Zinn received his Bachelor of Science Degree in Secondary Education from West Virginia University and his Master of Science in Human Performance and Sport Studies from University of Tennessee, as well as his Master of Arts in Secondary Education from Cumberland College.

Zinn has taught for over ten years and also had significant involvement and experience as a basketball coach for both girls and boys camps during that time. He has also been involved in numerous professional developmental workshops, clinics, and conferences over the years, including, most recently, the NCAA CHAMPS/Life Skills Orientation Workshop in Charlotte, NC.

“David’s extensive experience in collegiate athletics, as well as his professional experience will prove to be a vital asset to the Athletic Department at Chatham University. I am confident that he will be a tremendous addition to the staff and will continue to build upon Chatham’s existing athletics programs,” notes Dr. Zauyah Waite, Chatham’s Vice President for Student Affairs and Dean of Students.

Chatham University prepares students from around the world to help develop solutions to some of the world’s biggest challenges. Every Chatham student – women in Chatham’s historic women’s residential college, and men and women in Chatham’s graduate programs – receives a highly individualized, experiential educational experience that is informed by Chatham’s strong institutional commitment to globalism, the environment and citizen leadership. Founded in 1869, Chatham University includes the Shadyside Campus, with Chatham Eastside and the historic 39-acre Woodland Road arboretum, and the 388-acre Eden Hall Farm Campus north of Pittsburgh. For more information call 800-837-1290 or visit

Albert Schweitzer Fellowship selects two Master of Physician Assistant Studies students as Pittsburgh Schweitzer Fellows

By: Patrice Taddonio, Communications Manager, The Albert Schweitzer Fellowship
May 5, 2010

PITTSBURGH (May 5, 2010) … The Albert Schweitzer Fellowship (ASF)announced today that two Chatham University students have been selected as 2010-11 Pittsburgh Schweitzer Fellows. Over the next year, these two emerging professionals will join approximately 200 other 2010-11 Schweitzer Fellows across the country in conceptualizing and carrying out service projects that address the unmet health-related needs of underserved individuals and communities:

• Danielle Almony and Sara Ward, Chatham University – Physician Assistant Studies Program, 2nd Year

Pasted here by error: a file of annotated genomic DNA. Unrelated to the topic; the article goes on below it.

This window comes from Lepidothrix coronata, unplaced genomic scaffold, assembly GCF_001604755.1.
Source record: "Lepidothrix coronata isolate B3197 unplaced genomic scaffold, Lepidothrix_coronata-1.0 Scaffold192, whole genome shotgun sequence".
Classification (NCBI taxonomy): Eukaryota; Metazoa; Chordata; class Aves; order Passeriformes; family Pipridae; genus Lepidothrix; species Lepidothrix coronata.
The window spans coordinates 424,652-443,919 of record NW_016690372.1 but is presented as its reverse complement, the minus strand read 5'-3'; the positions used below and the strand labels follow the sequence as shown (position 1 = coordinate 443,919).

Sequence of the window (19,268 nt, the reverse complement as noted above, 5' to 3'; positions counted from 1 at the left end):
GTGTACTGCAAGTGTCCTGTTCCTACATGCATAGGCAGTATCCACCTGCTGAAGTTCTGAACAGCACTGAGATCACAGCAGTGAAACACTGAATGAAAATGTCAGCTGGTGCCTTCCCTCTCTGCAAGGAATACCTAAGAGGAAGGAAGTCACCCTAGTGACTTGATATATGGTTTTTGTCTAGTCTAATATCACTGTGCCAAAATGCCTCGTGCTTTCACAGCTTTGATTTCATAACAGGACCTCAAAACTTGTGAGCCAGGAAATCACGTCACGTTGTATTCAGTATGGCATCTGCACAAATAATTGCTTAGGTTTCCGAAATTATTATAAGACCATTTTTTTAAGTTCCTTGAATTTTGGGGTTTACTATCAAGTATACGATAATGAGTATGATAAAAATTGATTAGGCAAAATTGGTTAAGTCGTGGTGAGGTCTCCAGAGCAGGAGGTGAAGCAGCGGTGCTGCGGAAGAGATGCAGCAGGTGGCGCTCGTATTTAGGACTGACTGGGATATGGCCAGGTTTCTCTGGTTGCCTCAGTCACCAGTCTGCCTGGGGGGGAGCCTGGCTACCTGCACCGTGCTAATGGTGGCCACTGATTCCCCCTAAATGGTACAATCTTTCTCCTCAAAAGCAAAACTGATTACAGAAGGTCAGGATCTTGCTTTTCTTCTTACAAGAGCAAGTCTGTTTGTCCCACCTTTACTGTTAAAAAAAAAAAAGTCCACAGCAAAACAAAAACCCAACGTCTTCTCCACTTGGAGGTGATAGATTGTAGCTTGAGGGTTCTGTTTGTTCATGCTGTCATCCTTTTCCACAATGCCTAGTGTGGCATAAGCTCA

Danielle and Sara aim to improve the health of underserved individuals by developing and delivering a wellness program for patients participating in the East Liberty Family Health Care Center’s Outreach Program. Their program will include individual and group sessions focused on nutrition and exercise, making better choices, and substance abuse.

Upon completion of their initial Fellowship year, Danielle and Sara will become Schweitzer Fellows for Life—and join a vibrant network of over 2,000 individuals who are skilled in, and committed to, addressing the health needs of underserved people throughout their careers as professionals.

“I suspect that our nation’s health care crisis will persist for years as the new legislation gradually becomes implemented. In the meantime, health suffers,” Sara says. “And health suffers more in the underserved, under-educated, under-employed than in the more wealthy segments of the population. At the same time, compelling medical literature indicates again and again that a large margin of disease is due to lifestyle choices. Daily habits are something that can be addressed before the insurance predicament is solved.”

“This program will hopefully work with disadvantaged individuals on developing individualized health plans that will address their chronic diseases, such as diabetes and hypertension,” Danielle says.

About The Albert Schweitzer Fellowship
The Albert Schweitzer Fellowship is a national nonprofit that translates idealism into action, supporting 230+ Fellows from the nation’s top health and human service schools as they develop and implement service projects with a direct — and lasting — impact on the health of underserved communities. Annually, U.S. Schweitzer Fellows deliver more than 40,000 hours of health-related community service. A number of Schweitzer Fellows also work at the Schweitzer Hospital in Lambaréné, Africa, providing skilled care through over 35,000 outpatient visits and more than 6,000 hospitalizations annually for patients from all parts of Gabon. When Fellows’ initial year ends, they carry their commitment to lifelong service forward as members of the Fellows for Life network, now more than 2,000 strong.

About Chatham University
Chatham University prepares students from around the world to develop solutions to some of the world’s biggest challenges. Every Chatham student – women in Chatham’s historic women’s residential college, and men and women in Chatham’s graduate programs – receives a highly individualized, experiential educational experience that is informed by Chatham’s strong institutional commitment to globalism, the environment and citizen leadership. Founded in 1869, Chatham University includes the Shadyside Campus, with Chatham Eastside and the historic 39-acre Woodland Road arboretum; and the 388-acre Eden Hall Farm Campus north of Pittsburgh. For more information call 800-837-1290 or visit